Ultimately, what readers take away from this solid book is the abiding sense of love that bonds and binds the twins to each...



Sometimes it takes a family to tell a story.

This is the case in this new book from twins Ryan and R.J. Peete, whose mother, actor Holly Robinson Peete, bookends their tales of how autism affects the personal and familial lives of teenagers. The twins reintroduce the characters of Charlie and Callie, the fictional alter egos the Peetes introduced in the picture book My Brother Charlie, illustrated by Shane W. Evans (2010), now 15. Readers see how Charlie navigates not only repeating ninth grade, particularly having to stay in special ed while Callie advances to 10th grade, but the treacheries of making “so-called friends” who try to take advantage of him, as well as puberty and dating. Callie also negotiates puberty as well as the guilt, rage, and exhaustion knotted in the “why me?” of being “the normal twin.” Charlie and Callie narrate in alternating first-person, present-tense chapters that effectively convey their disparate perspectives, even on such shared events as the death of Charlie’s dog, Toby. Readers will also appreciate that Robinson Peete addresses the very real concern of how autism might affect Charlie/R.J. as a young African-American man whose behavior could be easily—and lethally—misinterpreted by others, as has happened to people of color with disabilities.

Ultimately, what readers take away from this solid book is the abiding sense of love that bonds and binds the twins to each other as they tell their multifaceted truths about living with this little-understood condition. (resources) (Fiction. 12-16)

Pub Date: Feb. 23, 2016

ISBN: 978-0-545-09468-9

Page Count: 224

Publisher: Scholastic

Review Posted Online: Dec. 8, 2015

Kirkus Reviews Issue: Dec. 15, 2015

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An enjoyable, if predictable, romantic holiday story.


Is an exuberant extended family the cure for a breakup? Sophie is about to find out.

When Sophie unexpectedly breaks up with her boyfriend, she isn’t thrilled about spending the holidays at her grandparents’ house instead of with him. And when her grandmother forms a plan to distract Sophie from her broken heart—10 blind dates, each set up by different family members—she’s even less thrilled. Everyone gets involved with the matchmaking, even forming a betting pool on the success of each date. But will Sophie really find someone to fill the space left by her ex? Will her ex get wind of Sophie’s dating spree via social media and want them to get back together? Is that what she even wants anymore? This is a fun story of finding love, getting to know yourself, and getting to know your family. The pace is quick and light, though the characters are fairly shallow and occasionally feel interchangeable, especially with so many names involved. A Christmas tale, the plot is a fast-paced series of dinners, parties, and games, relayed in both narrative form and via texts, though the humor occasionally feels stiff and overwrought. The ending is satisfying, though largely unsurprising. Most characters default to white as members of Sophie’s Italian American extended family, although one of her cousins has a Filipina mother. One uncle is gay.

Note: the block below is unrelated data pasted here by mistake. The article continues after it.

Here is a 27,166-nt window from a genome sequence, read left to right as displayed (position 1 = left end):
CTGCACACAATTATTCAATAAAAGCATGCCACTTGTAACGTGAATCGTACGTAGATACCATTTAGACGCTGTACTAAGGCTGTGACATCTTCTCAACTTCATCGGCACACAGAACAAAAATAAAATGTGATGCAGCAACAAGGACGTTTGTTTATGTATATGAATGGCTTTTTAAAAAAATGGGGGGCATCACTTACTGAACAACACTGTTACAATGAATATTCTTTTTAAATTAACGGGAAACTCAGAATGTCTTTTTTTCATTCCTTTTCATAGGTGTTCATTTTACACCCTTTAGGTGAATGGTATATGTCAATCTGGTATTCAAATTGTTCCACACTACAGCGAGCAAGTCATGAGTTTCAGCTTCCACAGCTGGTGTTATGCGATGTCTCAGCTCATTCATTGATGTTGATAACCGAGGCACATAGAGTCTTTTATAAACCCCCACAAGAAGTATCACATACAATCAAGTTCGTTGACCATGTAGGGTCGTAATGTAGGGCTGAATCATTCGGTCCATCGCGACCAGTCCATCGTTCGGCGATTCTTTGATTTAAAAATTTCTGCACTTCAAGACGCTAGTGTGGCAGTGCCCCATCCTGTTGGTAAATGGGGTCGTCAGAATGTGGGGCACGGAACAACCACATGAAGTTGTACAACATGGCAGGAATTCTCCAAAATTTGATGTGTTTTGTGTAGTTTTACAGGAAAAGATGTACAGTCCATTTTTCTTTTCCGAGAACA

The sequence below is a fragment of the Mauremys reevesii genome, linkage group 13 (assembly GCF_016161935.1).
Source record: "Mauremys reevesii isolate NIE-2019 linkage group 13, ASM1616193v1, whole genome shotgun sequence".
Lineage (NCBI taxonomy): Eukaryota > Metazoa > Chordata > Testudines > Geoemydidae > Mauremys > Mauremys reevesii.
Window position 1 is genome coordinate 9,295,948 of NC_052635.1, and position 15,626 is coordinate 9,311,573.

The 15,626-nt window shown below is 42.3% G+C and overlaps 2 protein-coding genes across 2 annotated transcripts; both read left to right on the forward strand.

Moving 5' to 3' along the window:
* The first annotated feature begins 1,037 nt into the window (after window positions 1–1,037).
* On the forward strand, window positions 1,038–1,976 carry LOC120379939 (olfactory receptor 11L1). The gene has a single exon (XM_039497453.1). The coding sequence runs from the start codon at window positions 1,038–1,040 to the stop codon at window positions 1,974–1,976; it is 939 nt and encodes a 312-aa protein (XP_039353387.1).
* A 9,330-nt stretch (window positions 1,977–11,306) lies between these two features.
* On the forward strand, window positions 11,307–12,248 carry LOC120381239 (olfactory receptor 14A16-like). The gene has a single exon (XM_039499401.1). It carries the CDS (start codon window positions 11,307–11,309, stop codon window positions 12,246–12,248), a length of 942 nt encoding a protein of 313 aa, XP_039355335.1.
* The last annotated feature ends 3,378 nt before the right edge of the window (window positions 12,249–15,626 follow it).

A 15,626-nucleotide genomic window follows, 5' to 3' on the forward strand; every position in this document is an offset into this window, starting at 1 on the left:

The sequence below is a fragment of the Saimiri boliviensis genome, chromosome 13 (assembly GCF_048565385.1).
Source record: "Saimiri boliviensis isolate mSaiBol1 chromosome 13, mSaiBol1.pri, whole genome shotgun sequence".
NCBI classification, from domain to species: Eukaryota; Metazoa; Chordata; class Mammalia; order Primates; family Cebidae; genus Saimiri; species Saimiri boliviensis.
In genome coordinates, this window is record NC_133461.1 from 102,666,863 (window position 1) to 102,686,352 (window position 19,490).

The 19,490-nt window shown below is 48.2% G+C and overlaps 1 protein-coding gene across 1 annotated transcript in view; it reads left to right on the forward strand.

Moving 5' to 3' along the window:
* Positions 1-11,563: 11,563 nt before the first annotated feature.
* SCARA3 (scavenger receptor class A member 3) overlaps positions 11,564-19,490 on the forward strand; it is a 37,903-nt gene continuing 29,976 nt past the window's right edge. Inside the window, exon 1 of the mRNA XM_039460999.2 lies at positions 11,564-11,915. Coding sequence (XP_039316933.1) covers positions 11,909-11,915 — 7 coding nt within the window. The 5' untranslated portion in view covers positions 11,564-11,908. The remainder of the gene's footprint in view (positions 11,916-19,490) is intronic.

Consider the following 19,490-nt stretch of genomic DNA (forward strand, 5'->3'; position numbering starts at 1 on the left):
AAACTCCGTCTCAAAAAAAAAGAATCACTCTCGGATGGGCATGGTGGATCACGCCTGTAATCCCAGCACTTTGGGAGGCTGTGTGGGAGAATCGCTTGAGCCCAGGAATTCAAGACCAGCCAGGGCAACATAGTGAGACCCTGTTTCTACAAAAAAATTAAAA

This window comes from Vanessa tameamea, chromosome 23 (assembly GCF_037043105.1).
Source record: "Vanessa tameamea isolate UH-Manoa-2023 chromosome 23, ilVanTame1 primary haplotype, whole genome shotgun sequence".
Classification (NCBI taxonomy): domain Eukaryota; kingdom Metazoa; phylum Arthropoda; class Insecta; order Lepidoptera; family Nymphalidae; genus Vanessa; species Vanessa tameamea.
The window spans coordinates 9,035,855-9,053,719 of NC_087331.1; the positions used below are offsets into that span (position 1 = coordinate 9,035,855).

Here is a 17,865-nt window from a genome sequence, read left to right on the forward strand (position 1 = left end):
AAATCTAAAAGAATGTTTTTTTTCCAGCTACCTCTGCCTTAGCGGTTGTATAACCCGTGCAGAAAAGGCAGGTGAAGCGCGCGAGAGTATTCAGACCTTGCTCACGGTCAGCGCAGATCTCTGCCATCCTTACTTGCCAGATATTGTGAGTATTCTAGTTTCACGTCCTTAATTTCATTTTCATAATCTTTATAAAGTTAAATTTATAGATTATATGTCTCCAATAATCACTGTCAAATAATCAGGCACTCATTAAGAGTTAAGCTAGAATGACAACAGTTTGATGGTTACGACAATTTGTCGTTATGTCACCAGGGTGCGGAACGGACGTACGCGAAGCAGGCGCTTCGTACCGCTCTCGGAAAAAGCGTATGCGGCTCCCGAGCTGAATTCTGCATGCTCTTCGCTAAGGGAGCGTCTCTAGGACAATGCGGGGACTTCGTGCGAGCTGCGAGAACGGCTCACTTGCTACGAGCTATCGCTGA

An enjoyable, if predictable, romantic holiday story. (Fiction. 13-16)

Pub Date: Oct. 1, 2019

ISBN: 978-1-368-02749-6

Page Count: 336

Publisher: Disney-Hyperion

Review Posted Online: June 23, 2019

Kirkus Reviews Issue: Aug. 1, 2019

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An engrossing addition to a thoughtful coming-of-age series.


From the Nsibidi Scripts series , Vol. 3

A Nigerian teen is pushed to otherworldly limits in search of a mystical object.

Three years after discovering her power as a Leopard, Sunny Nwazue, now 15, must embark on yet another dangerous journey. Tasked with retrieving what the Nimm women (her and Chichi’s ancestors) stole from Udide, the Great Spider Artist, Sunny and her coven—even-tempered Orlu, brash Sasha, and clever Chichi—have no choice other than to comply or risk their pasts and futures. As events are set in motion to track down Udide’s scroll, Sunny must also learn how to be one with Anyanwu, her spirit face, now that she is doubled, a rare occurrence among Leopard People. However, Anyanwu seems to disappear just when Sunny needs her most, and Sunny begins to resent something that is part of her. Over the course of the seven-day time limit Udide sets, Sunny must explore treacherous parts of the spirit world’s wilderness, a parallel Earth teeming with lush plant life and remarkable technology, and new parts of herself. Through the steadily paced, omniscient narration, Okorafor draws readers into Sunny’s compelling world—both real and imagined—making the setting as much of a character as the rest of the cast. As in the previous entries, themes of balance and accountability are woven throughout as Sunny is tested. All characters are Black.

An engrossing addition to a thoughtful coming-of-age series. (Fantasy. 12-16)

Pub Date: Jan. 18, 2022

ISBN: 978-0-451-48058-3

Page Count: 416

Publisher: Viking

Review Posted Online: Oct. 26, 2021

Kirkus Reviews Issue: Nov. 15, 2021

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